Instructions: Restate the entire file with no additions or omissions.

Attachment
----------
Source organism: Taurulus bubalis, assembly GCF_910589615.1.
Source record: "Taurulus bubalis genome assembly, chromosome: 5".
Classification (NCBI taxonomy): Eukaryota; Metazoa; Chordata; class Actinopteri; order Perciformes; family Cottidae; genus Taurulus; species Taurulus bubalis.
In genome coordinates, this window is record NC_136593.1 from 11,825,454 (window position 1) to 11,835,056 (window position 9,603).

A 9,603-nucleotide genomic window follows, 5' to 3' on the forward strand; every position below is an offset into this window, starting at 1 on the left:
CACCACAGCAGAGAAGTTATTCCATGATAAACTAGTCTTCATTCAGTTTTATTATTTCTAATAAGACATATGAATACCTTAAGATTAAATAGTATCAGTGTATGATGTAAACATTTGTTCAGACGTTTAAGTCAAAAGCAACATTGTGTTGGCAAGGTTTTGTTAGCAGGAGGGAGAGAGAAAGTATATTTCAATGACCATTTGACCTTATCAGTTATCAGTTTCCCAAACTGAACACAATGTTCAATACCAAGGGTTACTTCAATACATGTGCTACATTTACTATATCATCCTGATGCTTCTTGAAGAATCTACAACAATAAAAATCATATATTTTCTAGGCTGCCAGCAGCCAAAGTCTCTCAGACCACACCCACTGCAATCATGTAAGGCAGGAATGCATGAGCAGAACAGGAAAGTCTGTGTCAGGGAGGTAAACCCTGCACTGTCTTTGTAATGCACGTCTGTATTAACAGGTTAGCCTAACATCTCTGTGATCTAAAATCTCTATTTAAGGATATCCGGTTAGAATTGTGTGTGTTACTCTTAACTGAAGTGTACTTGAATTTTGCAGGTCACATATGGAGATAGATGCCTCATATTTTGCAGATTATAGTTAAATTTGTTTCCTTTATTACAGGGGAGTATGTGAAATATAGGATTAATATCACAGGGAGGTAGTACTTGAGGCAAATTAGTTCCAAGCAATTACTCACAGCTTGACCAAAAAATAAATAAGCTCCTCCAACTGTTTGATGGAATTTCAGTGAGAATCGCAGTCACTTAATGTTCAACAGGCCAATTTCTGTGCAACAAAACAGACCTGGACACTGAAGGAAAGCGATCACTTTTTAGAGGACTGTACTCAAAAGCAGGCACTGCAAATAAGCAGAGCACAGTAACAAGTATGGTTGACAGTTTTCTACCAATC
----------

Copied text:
Source organism: Taurulus bubalis, assembly GCF_910589615.1.
Source record: "Taurulus bubalis genome assembly, chromosome: 5".
Classification (NCBI taxonomy): Eukaryota; Metazoa; Chordata; class Actinopteri; order Perciformes; family Cottidae; genus Taurulus; species Taurulus bubalis.
In genome coordinates, this window is record NC_136593.1 from 11,825,454 (window position 1) to 11,835,056 (window position 9,603).

A 9,603-nucleotide genomic window follows, 5' to 3' on the forward strand; every position below is an offset into this window, starting at 1 on the left:
CACCACAGCAGAGAAGTTATTCCATGATAAACTAGTCTTCATTCAGTTTTATTATTTCTAATAAGACATATGAATACCTTAAGATTAAATAGTATCAGTGTATGATGTAAACATTTGTTCAGACGTTTAAGTCAAAAGCAACATTGTGTTGGCAAGGTTTTGTTAGCAGGAGGGAGAGAGAAAGTATATTTCAATGACCATTTGACCTTATCAGTTATCAGTTTCCCAAACTGAACACAATGTTCAATACCAAGGGTTACTTCAATACATGTGCTACATTTACTATATCATCCTGATGCTTCTTGAAGAATCTACAACAATAAAAATCATATATTTTCTAGGCTGCCAGCAGCCAAAGTCTCTCAGACCACACCCACTGCAATCATGTAAGGCAGGAATGCATGAGCAGAACAGGAAAGTCTGTGTCAGGGAGGTAAACCCTGCACTGTCTTTGTAATGCACGTCTGTATTAACAGGTTAGCCTAACATCTCTGTGATCTAAAATCTCTATTTAAGGATATCCGGTTAGAATTGTGTGTGTTACTCTTAACTGAAGTGTACTTGAATTTTGCAGGTCACATATGGAGATAGATGCCTCATATTTTGCAGATTATAGTTAAATTTGTTTCCTTTATTACAGGGGAGTATGTGAAATATAGGATTAATATCACAGGGAGGTAGTACTTGAGGCAAATTAGTTCCAAGCAATTACTCACAGCTTGACCAAAAAATAAATAAGCTCCTCCAACTGTTTGATGGAATTTCAGTGAGAATCGCAGTCACTTAATGTTCAACAGGCCAATTTCTGTGCAACAAAACAGACCTGGACACTGAAGGAAAGCGATCACTTTTTAGAGGACTGTACTCAAAAGCAGGCACTGCAAATAAGCAGAGCACAGTAACAAGTATGGTTGACAGTTTTCTACCAATC